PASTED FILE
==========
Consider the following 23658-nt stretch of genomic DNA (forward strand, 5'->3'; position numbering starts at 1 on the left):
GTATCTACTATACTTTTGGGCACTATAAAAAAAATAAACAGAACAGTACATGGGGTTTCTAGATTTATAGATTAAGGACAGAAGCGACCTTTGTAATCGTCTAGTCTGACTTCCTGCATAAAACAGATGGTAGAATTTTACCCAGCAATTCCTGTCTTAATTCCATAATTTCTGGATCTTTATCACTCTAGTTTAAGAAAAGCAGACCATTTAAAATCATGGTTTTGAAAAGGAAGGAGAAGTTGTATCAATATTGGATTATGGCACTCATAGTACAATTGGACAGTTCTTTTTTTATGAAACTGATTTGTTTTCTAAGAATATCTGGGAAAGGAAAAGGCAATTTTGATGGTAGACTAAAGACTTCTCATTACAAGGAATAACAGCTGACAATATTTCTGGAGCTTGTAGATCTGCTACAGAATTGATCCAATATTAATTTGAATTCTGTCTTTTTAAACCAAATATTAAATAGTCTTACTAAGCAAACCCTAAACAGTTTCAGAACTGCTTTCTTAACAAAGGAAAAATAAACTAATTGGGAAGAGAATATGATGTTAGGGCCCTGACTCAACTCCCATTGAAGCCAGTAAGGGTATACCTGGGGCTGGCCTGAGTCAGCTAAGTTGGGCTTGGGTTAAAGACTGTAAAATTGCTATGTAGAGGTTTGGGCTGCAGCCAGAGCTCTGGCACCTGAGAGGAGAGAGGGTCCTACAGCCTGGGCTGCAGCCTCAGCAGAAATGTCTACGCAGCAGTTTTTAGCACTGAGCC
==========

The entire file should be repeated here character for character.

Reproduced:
Consider the following 23658-nt stretch of genomic DNA (forward strand, 5'->3'; position numbering starts at 1 on the left):
GTATCTACTATACTTTTGGGCACTATAAAAAAAATAAACAGAACAGTACATGGGGTTTCTAGATTTATAGATTAAGGACAGAAGCGACCTTTGTAATCGTCTAGTCTGACTTCCTGCATAAAACAGATGGTAGAATTTTACCCAGCAATTCCTGTCTTAATTCCATAATTTCTGGATCTTTATCACTCTAGTTTAAGAAAAGCAGACCATTTAAAATCATGGTTTTGAAAAGGAAGGAGAAGTTGTATCAATATTGGATTATGGCACTCATAGTACAATTGGACAGTTCTTTTTTTATGAAACTGATTTGTTTTCTAAGAATATCTGGGAAAGGAAAAGGCAATTTTGATGGTAGACTAAAGACTTCTCATTACAAGGAATAACAGCTGACAATATTTCTGGAGCTTGTAGATCTGCTACAGAATTGATCCAATATTAATTTGAATTCTGTCTTTTTAAACCAAATATTAAATAGTCTTACTAAGCAAACCCTAAACAGTTTCAGAACTGCTTTCTTAACAAAGGAAAAATAAACTAATTGGGAAGAGAATATGATGTTAGGGCCCTGACTCAACTCCCATTGAAGCCAGTAAGGGTATACCTGGGGCTGGCCTGAGTCAGCTAAGTTGGGCTTGGGTTAAAGACTGTAAAATTGCTATGTAGAGGTTTGGGCTGCAGCCAGAGCTCTGGCACCTGAGAGGAGAGAGGGTCCTACAGCCTGGGCTGCAGCCTCAGCAGAAATGTCTACGCAGCAGTTTTTAGCACTGAGCC